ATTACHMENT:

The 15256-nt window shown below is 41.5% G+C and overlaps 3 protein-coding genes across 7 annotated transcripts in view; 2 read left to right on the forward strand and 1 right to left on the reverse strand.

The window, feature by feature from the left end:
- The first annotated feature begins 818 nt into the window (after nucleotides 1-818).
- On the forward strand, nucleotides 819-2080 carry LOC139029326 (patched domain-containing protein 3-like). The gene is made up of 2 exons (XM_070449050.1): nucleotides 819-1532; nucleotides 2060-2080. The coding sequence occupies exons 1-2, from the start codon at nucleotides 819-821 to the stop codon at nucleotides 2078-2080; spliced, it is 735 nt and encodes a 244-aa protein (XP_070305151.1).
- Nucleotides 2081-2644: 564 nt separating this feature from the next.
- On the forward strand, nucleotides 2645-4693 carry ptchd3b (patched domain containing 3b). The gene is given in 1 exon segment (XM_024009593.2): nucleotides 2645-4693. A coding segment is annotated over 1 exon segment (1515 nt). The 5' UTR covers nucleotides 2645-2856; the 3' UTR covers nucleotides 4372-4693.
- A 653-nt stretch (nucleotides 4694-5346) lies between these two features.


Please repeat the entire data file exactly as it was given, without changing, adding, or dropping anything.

The 15256-nt window shown below is 41.5% G+C and overlaps 3 protein-coding genes across 7 annotated transcripts in view; 2 read left to right on the forward strand and 1 right to left on the reverse strand.

The window, feature by feature from the left end:
- The first annotated feature begins 818 nt into the window (after nucleotides 1-818).
- On the forward strand, nucleotides 819-2080 carry LOC139029326 (patched domain-containing protein 3-like). The gene is made up of 2 exons (XM_070449050.1): nucleotides 819-1532; nucleotides 2060-2080. The coding sequence occupies exons 1-2, from the start codon at nucleotides 819-821 to the stop codon at nucleotides 2078-2080; spliced, it is 735 nt and encodes a 244-aa protein (XP_070305151.1).
- Nucleotides 2081-2644: 564 nt separating this feature from the next.
- On the forward strand, nucleotides 2645-4693 carry ptchd3b (patched domain containing 3b). The gene is given in 1 exon segment (XM_024009593.2): nucleotides 2645-4693. A coding segment is annotated over 1 exon segment (1515 nt). The 5' UTR covers nucleotides 2645-2856; the 3' UTR covers nucleotides 4372-4693.
- A 653-nt stretch (nucleotides 4694-5346) lies between these two features.